Steve Potts gets them almost every night, sometimes two or three, one right after the other. The phone rings, and he stops bathing the kids or reading them a bedtime story and picks up to hear a voice ask if he's interested in a new credit card or aluminum siding or--argh! He doesn't want to hear anymore.
Potts is a strong proponent of legislation that would put new restrictions on telemarketers and allow Maryland residents to put themselves on a "do-not-call" list. Any telemarketer making calls in Maryland would be required to consult the list and refrain from calling those on it. Charities would not be subject to the restriction.
"Those few hours in the evening are more important than ever before," Potts said, with both him and his wife working and looking for ways to spend more time with their two preschoolers at home each evening in Silver Spring. "I tell [the callers] we don't take telephone solicitations. Please take us off your list." But by the time he's done that, he's already been interrupted.
Potts is a member of the Coalition of Concerned Citizens for a Better Maryland and D.C., which tries to find ways to help families spend more time together. He said the new restrictions are a quality-of-life issue in the technology-dominated 1990s.
Lots of others apparently agree. Since state Sen. Jean W. Roesser (R-Montgomery) proposed the legislation this year, she said she has been inundated with calls and letters of support. Similar proposals have been considered in Annapolis without success, but Roesser said she thinks enough people are frustrated about unwanted calls that there will be a ground swell of popular support by the time the General Assembly begins considering the bill in January.
It's all part of a national backlash against telemarketers that has prompted 20 states to propose or enact similar legislation, including Tennessee, Alabama and Arkansas, which have laws taking effect next year.
"It's the one mode of communication over which we don't have control," Roesser said. "We can turn off the television. We can open our mail when we want. But those calls are an interruption."
A four-year-old federal law provides some relief. It is illegal, for instance, for telemarketers to call people who have informed them they don't want to be called. Telemarketers can make calls only from 8 a.m. to 9 p.m., and consumers can report telemarketers who violate those rules to the Federal Trade Commission or their state's attorney general.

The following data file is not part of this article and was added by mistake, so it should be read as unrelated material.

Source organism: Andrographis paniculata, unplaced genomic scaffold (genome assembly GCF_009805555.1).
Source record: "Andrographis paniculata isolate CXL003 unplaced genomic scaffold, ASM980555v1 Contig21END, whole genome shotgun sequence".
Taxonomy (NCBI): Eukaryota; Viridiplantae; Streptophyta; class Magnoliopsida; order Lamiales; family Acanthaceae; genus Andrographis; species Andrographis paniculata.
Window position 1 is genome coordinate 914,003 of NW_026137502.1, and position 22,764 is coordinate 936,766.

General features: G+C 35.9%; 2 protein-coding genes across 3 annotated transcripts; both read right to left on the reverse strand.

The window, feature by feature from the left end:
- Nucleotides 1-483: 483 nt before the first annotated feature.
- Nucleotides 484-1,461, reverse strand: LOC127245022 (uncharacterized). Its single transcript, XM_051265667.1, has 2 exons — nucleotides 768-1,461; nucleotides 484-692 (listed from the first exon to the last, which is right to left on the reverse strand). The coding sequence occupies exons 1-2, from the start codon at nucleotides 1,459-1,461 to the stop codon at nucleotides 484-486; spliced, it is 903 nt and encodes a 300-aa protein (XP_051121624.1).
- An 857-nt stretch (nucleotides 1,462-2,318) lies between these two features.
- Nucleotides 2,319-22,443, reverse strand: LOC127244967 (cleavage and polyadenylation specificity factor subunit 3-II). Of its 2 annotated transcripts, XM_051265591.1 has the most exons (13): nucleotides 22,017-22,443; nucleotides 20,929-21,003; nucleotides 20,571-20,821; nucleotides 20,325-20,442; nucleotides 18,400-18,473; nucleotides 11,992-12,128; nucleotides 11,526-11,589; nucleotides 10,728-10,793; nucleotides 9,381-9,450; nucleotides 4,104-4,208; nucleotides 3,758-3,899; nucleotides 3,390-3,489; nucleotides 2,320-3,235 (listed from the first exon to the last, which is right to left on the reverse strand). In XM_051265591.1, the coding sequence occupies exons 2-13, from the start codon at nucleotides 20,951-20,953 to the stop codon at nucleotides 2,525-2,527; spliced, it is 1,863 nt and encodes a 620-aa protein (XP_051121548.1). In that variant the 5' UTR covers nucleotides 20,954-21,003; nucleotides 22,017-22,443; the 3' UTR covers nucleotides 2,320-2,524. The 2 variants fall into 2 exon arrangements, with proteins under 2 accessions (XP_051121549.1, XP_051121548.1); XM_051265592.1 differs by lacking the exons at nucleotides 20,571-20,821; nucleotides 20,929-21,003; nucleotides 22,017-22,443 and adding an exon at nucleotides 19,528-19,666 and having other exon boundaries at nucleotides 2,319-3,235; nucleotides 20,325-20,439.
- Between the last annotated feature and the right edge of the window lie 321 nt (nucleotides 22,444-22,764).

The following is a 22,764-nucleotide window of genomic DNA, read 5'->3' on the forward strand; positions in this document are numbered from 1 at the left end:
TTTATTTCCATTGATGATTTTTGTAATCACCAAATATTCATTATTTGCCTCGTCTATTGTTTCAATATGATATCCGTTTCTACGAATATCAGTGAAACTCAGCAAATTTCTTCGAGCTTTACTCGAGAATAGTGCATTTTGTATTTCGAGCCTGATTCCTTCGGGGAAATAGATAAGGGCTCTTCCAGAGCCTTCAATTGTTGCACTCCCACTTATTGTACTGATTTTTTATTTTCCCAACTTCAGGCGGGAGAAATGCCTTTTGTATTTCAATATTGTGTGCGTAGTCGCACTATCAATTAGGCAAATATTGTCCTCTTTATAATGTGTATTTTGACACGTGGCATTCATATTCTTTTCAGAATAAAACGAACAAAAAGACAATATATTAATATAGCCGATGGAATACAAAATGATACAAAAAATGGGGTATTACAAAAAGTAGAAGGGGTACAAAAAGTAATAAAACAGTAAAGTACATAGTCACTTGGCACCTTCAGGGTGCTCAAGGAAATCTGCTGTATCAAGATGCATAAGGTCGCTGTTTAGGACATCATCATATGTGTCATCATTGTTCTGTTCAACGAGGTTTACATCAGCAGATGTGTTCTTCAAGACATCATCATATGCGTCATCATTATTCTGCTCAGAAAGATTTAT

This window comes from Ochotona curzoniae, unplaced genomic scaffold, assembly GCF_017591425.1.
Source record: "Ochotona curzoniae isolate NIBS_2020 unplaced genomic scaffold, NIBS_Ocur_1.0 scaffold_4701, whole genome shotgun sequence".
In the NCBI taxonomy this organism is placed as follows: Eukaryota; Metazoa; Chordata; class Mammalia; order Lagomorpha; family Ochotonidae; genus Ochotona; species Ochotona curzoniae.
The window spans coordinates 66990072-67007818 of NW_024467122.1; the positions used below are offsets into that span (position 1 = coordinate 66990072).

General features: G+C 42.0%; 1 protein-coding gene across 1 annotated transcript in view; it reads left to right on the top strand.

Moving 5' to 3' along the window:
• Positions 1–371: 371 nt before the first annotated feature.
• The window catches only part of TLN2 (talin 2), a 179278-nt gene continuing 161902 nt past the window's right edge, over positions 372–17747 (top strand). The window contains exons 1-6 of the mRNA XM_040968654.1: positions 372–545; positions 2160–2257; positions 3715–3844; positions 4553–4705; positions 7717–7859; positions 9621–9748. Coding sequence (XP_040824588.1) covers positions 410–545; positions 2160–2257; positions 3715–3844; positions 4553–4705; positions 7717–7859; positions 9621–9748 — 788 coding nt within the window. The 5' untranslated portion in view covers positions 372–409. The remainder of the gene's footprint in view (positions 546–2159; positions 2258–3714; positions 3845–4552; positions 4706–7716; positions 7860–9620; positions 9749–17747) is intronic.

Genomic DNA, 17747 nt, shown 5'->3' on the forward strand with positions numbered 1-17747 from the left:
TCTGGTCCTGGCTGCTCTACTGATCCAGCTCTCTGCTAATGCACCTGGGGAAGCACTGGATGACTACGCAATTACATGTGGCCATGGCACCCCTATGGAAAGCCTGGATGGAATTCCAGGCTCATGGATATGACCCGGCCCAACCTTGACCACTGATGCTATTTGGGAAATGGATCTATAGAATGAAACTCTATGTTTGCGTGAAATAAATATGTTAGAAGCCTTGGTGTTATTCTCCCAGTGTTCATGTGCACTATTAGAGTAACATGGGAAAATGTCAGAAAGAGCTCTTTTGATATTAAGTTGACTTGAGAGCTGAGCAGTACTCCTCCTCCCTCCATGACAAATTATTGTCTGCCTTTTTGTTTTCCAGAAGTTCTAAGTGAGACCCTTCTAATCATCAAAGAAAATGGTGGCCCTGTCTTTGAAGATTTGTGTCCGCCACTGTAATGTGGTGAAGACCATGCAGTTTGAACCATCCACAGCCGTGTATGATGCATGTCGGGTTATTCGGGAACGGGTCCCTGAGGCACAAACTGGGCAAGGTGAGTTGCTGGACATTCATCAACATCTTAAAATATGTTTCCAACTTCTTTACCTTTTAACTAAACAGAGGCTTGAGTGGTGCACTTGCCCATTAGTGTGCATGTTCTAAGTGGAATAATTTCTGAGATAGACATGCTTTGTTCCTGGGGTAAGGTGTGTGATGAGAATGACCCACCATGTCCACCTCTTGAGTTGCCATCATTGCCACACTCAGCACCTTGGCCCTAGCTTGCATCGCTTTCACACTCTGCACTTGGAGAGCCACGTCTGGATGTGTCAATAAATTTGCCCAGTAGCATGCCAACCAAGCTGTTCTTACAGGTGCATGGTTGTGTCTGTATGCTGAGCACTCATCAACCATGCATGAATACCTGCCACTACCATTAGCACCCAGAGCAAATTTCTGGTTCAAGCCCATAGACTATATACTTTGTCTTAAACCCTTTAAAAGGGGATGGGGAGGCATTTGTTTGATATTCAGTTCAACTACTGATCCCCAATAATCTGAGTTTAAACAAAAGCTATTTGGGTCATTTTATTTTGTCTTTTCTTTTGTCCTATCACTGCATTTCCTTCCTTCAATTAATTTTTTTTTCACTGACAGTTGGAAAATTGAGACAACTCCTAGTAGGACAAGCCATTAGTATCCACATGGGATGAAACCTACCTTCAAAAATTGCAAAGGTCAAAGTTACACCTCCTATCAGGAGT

President Clinton used his weekly radio address yesterday to launch a national campaign to fight telephone fraud. Clinton said consumers using the Internet will be able to file complaints and get information about preventing telemarketing scams at www.consumer.gov.
Clinton said every home in America will be mailed an oversized postcard next week listing fraud prevention tips to help consumers differentiate between legitimate telemarketers and scam artists.
In Maryland, business groups are watching the state's do-not-call legislation warily but haven't been too critical. Last week, Roesser's legislative work group voted 2 to 2 on the proposal, meaning it will be forwarded to the Senate Finance Committee without a recommendation. Sen. Arthur Dorman (D-Prince George's) was supportive, but Sen. Leonard H. Teitelbaum (D-Montgomery) and Sen. Nathaniel Exum (D-Prince George's) said they weren't convinced it was necessary.
The proposal is modeled on a new Georgia program that allows people to put themselves on a do-not-call list through the state Public Service Commission. In Georgia, people can call a toll-free number, write in or use the Internet to register. The cost is $5 for each phone number for two years.
Since the Georgia law took effect, 165,000 people have signed up, said Bill Bennett, vice president of Computer Business Services, the database contracting company the Georgia Public Service Commission employs to maintain the list. He said more than 1,300 telemarketing companies in 46 states and two other countries have registered to use the list.
"It's sweeping the country," Bennett said. "It's as hot as anything I've seen."
He said there had been about 3,000 violations so far. Enforcement in Georgia is through the Governor's Office of Consumer Affairs, and Bennett said one telemarketer was ordered to pay a $140,000 judgment for making unwanted calls.
Roesser said she has not decided on the final details of her proposal, including enforcement. But she said the state's Public Service Commission would likely be assigned to maintain the list in Maryland. She said she anticipated consumers would pay $5 or $6 every two years to keep the program self-supporting.
Sean Looney, a Maryland lobbyist for Bell Atlantic Inc., said the 165,000 sign-ups in Georgia represented about 5 percent to 10 percent of the eligible phone subscribers there.
Because Bell Atlantic serves telemarketers and sells its own services by phone, he said, the company would watch the proposal closely but hasn't taken a formal position on it.
Thomas Saquella, executive director of the Maryland Retail Merchants Association, said his members also are watching the proposal because many small retailers call customers about sales and other promotions, with repeat sales representing 80 percent of their business.
"A lot of small retailers who can't afford to advertise on radio or TV . . . keep a list [of past customers], and if they have a sale coming up will call those people," he said. "We don't want to see them get wrapped up in this."
Roesser said she would likely have an exemption allowing some businesses to call customers with whom they have done business before. And despite some concerns from business groups, she said, the legislation would save telemarketers the time and expense of calling people who are only going to hang up on them.
"It might make life easier for telemarketers," she said.